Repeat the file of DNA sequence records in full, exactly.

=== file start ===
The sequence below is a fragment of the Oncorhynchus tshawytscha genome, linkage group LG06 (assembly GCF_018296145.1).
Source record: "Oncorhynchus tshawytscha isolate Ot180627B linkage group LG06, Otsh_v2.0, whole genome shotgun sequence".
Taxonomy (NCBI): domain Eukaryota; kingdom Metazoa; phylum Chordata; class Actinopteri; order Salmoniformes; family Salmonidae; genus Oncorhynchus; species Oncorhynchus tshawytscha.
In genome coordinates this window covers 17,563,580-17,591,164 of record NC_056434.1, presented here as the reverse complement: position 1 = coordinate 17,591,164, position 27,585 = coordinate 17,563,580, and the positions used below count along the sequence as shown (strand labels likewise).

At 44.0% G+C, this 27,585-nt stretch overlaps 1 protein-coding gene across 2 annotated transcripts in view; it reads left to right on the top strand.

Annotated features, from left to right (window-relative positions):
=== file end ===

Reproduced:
The sequence below is a fragment of the Oncorhynchus tshawytscha genome, linkage group LG06 (assembly GCF_018296145.1).
Source record: "Oncorhynchus tshawytscha isolate Ot180627B linkage group LG06, Otsh_v2.0, whole genome shotgun sequence".
Taxonomy (NCBI): domain Eukaryota; kingdom Metazoa; phylum Chordata; class Actinopteri; order Salmoniformes; family Salmonidae; genus Oncorhynchus; species Oncorhynchus tshawytscha.
In genome coordinates this window covers 17,563,580-17,591,164 of record NC_056434.1, presented here as the reverse complement: position 1 = coordinate 17,591,164, position 27,585 = coordinate 17,563,580, and the positions used below count along the sequence as shown (strand labels likewise).

At 44.0% G+C, this 27,585-nt stretch overlaps 1 protein-coding gene across 2 annotated transcripts in view; it reads left to right on the top strand.

Annotated features, from left to right (window-relative positions):